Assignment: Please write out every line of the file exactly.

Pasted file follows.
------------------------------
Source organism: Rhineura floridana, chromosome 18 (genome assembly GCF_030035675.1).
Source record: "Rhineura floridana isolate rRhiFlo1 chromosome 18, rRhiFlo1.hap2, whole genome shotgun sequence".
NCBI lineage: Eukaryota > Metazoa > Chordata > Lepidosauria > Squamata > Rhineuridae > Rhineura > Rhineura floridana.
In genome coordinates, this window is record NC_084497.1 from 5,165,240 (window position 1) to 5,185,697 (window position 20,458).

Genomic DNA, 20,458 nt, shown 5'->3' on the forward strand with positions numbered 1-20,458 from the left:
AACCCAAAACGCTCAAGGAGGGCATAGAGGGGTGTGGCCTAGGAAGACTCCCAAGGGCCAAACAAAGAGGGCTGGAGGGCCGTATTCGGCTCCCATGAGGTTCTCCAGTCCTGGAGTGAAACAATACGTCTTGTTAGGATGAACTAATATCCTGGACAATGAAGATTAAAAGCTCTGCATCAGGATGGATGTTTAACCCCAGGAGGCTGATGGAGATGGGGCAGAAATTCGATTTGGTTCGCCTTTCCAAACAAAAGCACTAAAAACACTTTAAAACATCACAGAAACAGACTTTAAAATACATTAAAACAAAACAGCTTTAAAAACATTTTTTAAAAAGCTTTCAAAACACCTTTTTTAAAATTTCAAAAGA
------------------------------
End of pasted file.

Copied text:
Source organism: Rhineura floridana, chromosome 18 (genome assembly GCF_030035675.1).
Source record: "Rhineura floridana isolate rRhiFlo1 chromosome 18, rRhiFlo1.hap2, whole genome shotgun sequence".
NCBI lineage: Eukaryota > Metazoa > Chordata > Lepidosauria > Squamata > Rhineuridae > Rhineura > Rhineura floridana.
In genome coordinates, this window is record NC_084497.1 from 5,165,240 (window position 1) to 5,185,697 (window position 20,458).

Genomic DNA, 20,458 nt, shown 5'->3' on the forward strand with positions numbered 1-20,458 from the left:
AACCCAAAACGCTCAAGGAGGGCATAGAGGGGTGTGGCCTAGGAAGACTCCCAAGGGCCAAACAAAGAGGGCTGGAGGGCCGTATTCGGCTCCCATGAGGTTCTCCAGTCCTGGAGTGAAACAATACGTCTTGTTAGGATGAACTAATATCCTGGACAATGAAGATTAAAAGCTCTGCATCAGGATGGATGTTTAACCCCAGGAGGCTGATGGAGATGGGGCAGAAATTCGATTTGGTTCGCCTTTCCAAACAAAAGCACTAAAAACACTTTAAAACATCACAGAAACAGACTTTAAAATACATTAAAACAAAACAGCTTTAAAAACATTTTTTAAAAAGCTTTCAAAACACCTTTTTTAAAATTTCAAAAGA